Hasekura Tsunenaga facts for kids

Kids Encyclopedia Facts
In this Japanese name, the family name is Hasekura.
Hasekura in Rome
Hasekura's portrait by Claude Deruet, 1615

Hasekura Tsunenaga (支倉常長, 1571–1622) was a Japanese samurai and diplomat. He was the first diplomat from Japan to visit Spain, France, Italy and the Vatican.

The Roman Senate made Hasekura a citizen and a patrician of Rome.

Early life

Hasekura was a retainer of Date Masamune. Date was the daimyo of Sendai.

Keichō Embassy

Hasekura headed a diplomatic mission from Japan to the Vatican. The trip lasted seven years from 1613-1620, This historic journey is called the "Keichō Embassy" (慶長使節). Hasekura was the first Japanese ambassador in the Americas and in Europe.

Hasekura Travels
Map showing travels of Hasekura Tsunenaga
HasekuraQirinale
Hasekura in a fresco in the Quirinal Palace

Hasekura traveled with a group across the Pacific Ocean to Mexico. They sailed across the Atlantic Ocean to Europe.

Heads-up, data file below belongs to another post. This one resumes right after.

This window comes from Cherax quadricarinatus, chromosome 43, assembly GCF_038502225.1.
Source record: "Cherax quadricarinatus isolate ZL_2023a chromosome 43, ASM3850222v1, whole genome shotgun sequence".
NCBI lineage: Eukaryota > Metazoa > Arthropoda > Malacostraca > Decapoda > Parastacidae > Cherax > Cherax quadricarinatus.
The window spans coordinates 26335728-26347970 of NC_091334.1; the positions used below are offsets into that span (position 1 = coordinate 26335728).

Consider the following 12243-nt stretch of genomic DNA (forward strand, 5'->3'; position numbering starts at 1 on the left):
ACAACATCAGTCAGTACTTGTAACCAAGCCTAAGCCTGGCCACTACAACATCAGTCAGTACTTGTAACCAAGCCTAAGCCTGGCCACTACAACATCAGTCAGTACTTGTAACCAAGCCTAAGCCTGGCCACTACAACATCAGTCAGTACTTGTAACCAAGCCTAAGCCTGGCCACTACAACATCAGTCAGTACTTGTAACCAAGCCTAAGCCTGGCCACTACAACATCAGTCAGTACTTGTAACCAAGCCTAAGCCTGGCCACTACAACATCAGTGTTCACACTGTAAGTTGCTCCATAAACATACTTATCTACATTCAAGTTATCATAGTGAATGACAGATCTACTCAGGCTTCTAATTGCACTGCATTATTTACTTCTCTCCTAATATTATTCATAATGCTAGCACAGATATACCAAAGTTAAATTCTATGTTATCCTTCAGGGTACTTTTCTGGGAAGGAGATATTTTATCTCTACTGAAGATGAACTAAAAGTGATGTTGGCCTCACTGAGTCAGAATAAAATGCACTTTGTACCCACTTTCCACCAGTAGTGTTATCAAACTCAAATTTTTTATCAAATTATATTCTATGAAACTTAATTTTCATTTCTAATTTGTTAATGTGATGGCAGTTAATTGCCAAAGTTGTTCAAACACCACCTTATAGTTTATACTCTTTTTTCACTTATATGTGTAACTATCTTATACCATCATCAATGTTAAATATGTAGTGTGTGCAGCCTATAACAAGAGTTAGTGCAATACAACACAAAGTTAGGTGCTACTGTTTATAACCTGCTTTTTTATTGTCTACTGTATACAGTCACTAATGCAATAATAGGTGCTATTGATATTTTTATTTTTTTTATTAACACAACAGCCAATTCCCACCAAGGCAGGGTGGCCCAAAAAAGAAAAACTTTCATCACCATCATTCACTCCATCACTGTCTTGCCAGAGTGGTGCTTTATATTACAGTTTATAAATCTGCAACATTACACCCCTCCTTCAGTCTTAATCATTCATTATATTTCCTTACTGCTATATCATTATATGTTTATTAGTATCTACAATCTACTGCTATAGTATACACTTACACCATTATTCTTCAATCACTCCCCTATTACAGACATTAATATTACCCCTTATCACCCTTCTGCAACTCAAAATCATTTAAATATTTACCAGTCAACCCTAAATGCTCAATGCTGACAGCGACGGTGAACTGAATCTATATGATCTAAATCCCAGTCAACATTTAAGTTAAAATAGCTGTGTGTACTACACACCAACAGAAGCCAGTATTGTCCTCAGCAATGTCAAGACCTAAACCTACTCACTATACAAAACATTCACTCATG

Hasekura returned to Japan by crossing Mexico from east to west in 1618. The Japanese sailed from Acapulco for the Philippines. From Manila, they sailed north to Japan in 1620.

The story of Hasekura was unknown in Japan until the 19th century. This early diplomacy not included in official histories written in Japan in the 17th and 18th centuries. Information about this embassy

Hasekura was a subject of interest in Europe. In 1615, Scipione Amati published a book about Haskeura's journey. In 1616, a book about the Japanese diplomats was published in French in Paris.

Legacy

In 1873, Japanese diplomats traveled to Europe. They were surprised to learn about Hasekura. The diplomacy of Hasekura was forgotten because of the Sakoku policy of isolation.

There are statues of Hasekura in Japan, Cuba, Spain, and Italy.

Many people in Coria del Río, Spain have the surname "Japón". These are descendants of the Japanese travelers.

Comet

A minor comet 11514 Tsunenaga was named after Hasekura in 1991.

Memory of the World Programme

Spanish and Japanese archives have documents from the Hasekura mission. The letter carried by Hasekura to the King of Spain is in Seville, Spain. The paper proof of Haskura's Roman citizenship is in Sendai, Japan. These bits of history are proposed for UNESCO's Memory of the World Programme.

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